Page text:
While this is theoretically possible, I think it’s unlikely. The things they are so proud of likely amount to the bare minimum required by law. Failure to abuse women doesn’t count as advocacy. Hiring the occasional woman and paying her equal to her male counterparts is the baseline, not some laudable crime-fighting secret identity. Treating daughters and female spouses with respect and dignity is basic human decency.
The idea that a privileged person should not have to be bothered to even hear about bias is, in fact, part of the structural problem. The freedom to not have to talk or think about equity is the very definition of privilege. This is the domain of the “gender-blind,” or the “color-blind,” with an emphasis on “blind.”
Perhaps the real problem here is that I’m messing with that privilege.
The point: Shut Up
If you keep speaking up for long enough, the threats emerge.
I’ve been told that having a reputation for public advocacy will hurt my career. This hasn’t been my experience, in fact I’m hard pressed to think of a way that my career could be going better. Of course, there’s bias and privilege at work there too. I started from a good place and I got loud only after I was well established. I do suggest that early career folks, to quote a speaker at a recent RFS event, “secure your own oxygen mask before attempting to assist others.”
That’s because vulnerable people do suffer consequences when they speak out. The people who most need advocacy and sponsorship put themselves at substantial risk of reprisal, quiet and loud, when they advocate for themselves. That’s why it is so patently unfair to push the work of advocacy off on members of underrepresented groups.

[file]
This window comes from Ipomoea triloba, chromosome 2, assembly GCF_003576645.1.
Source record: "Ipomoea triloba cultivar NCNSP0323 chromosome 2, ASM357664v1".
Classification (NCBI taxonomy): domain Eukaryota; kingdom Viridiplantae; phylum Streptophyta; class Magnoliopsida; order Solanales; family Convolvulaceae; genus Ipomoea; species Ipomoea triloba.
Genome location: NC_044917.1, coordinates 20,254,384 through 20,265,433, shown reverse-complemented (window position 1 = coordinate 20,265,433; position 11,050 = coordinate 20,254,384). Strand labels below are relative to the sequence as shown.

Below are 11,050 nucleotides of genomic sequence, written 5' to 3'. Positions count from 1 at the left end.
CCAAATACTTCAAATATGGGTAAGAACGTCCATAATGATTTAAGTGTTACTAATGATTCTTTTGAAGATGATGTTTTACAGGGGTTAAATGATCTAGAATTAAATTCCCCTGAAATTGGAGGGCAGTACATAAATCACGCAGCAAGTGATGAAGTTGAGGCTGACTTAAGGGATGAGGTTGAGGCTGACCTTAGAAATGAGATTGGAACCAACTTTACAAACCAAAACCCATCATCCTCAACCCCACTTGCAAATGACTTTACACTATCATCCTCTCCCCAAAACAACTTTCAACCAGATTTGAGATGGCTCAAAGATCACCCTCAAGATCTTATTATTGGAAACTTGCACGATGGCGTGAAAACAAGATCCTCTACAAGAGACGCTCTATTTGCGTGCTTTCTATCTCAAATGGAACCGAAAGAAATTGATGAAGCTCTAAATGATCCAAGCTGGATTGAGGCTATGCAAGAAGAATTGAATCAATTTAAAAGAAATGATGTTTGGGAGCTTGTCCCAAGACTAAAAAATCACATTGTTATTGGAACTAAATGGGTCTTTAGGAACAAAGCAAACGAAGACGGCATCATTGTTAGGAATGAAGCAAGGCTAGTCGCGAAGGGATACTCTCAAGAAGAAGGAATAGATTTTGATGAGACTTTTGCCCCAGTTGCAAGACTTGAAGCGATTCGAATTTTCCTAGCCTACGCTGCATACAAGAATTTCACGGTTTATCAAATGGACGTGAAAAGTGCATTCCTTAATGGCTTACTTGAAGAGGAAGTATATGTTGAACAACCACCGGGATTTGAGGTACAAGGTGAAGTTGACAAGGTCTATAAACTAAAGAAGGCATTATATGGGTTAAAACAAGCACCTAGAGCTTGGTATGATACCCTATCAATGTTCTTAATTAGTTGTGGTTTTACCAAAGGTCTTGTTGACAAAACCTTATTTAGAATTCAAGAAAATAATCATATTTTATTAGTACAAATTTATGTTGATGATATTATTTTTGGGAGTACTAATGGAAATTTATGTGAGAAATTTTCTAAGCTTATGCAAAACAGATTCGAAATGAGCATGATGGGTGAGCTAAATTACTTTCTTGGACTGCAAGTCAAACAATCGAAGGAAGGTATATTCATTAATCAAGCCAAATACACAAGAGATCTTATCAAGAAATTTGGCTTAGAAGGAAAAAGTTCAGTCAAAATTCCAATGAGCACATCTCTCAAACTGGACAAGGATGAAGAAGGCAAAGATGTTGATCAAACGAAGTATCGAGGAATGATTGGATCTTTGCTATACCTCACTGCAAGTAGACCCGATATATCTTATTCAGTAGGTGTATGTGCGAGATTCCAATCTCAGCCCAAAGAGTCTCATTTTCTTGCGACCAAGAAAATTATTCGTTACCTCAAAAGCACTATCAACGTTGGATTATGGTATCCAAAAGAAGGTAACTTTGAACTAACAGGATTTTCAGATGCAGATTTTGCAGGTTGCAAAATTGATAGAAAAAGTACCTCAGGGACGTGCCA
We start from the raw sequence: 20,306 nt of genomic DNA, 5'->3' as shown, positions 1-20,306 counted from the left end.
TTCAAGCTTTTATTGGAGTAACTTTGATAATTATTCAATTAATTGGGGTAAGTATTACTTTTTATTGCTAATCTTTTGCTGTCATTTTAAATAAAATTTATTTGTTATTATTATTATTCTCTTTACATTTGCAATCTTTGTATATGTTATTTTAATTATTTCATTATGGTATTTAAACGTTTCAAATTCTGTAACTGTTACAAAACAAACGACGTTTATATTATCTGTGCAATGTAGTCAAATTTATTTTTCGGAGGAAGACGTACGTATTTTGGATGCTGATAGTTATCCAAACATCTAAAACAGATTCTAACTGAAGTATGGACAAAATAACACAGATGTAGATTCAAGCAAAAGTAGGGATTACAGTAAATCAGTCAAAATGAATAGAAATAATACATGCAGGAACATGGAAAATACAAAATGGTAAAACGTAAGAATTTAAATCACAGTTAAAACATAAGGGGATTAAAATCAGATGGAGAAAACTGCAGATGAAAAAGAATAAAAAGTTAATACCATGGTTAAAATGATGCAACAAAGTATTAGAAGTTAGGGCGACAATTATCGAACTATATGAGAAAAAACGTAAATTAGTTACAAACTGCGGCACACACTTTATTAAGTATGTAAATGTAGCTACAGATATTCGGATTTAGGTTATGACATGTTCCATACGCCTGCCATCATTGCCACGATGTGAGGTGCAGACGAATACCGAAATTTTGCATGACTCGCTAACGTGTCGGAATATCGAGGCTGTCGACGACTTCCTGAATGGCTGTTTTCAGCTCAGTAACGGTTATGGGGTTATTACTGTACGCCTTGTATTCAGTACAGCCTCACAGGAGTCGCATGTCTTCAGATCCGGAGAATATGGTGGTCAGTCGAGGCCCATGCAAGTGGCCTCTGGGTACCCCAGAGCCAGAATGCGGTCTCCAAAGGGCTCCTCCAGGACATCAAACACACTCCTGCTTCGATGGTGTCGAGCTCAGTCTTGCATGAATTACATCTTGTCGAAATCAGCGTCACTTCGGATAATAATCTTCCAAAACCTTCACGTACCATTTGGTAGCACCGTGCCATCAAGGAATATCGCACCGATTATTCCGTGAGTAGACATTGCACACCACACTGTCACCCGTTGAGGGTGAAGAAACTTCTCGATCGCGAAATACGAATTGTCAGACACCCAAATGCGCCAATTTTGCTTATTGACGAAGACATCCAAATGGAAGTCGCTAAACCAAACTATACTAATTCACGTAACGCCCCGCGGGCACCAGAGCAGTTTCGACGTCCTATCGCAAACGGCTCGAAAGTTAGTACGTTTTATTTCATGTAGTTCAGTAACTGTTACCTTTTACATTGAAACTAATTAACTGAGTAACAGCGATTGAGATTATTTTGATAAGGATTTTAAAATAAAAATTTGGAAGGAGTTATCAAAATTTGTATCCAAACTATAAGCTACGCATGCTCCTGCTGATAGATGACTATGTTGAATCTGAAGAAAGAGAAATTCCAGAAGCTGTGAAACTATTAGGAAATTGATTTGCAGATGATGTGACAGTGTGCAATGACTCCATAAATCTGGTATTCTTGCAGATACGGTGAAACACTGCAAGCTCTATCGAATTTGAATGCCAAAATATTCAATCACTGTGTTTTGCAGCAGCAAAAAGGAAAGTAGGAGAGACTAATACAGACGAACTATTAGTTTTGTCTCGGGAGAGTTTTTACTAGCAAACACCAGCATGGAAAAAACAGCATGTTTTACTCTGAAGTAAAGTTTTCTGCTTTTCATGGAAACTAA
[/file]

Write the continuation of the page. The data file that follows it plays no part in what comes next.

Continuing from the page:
Bringing it full circle, that’s why I speak up. If I don’t, the burden falls to folks who are much more likely to suffer career consequences for it.
It’s all in your head
Anybody who started off as a child (everybody) has these patterns baked into them. We impose social judgements on ourselves without requiring external censors or gatekeepers. The only bully needed is the one inside my own head. I’m honestly a bit grateful to my peers for giving voice to those quiet thoughts and allowing me see them clearly.
A few years ago, a young colleague approached me, worried that people might think he was “creepy” if he offered to help with the women’s advocacy group at work. I asked, “well, are you doing it for creepy reasons?” After a bit of conversation, we convinced ourselves that his intentions were not creepy. I encouraged him to go for it. It’s good to get a sanity check on these things, and it’s a shame that worry held him back.
Talking about it helps.
How to shut me up
That said, I actually am talking more than I would like here.
There is limited space in any conversation. Attention paid to one voice comes at the cost of others who deserve to be heard. A really important and challenging aspect of advocacy is the art of holding space so that underrepresented voices can be heard. It’s about knowing when to speak up and knowing when to shut up. A recent New York Times opinion piece implored men to “lean out” instead of merely telling women to “lean in.”
But how to lean out without simply maintaining the status quo?
To the bullies and the haters, here’s my commitment: I will quiet down and stop making such an unseemly fuss when our whole conversation is so rich, diverse, and safe for everybody that I feel obliged to back off.
Until then, get used to it.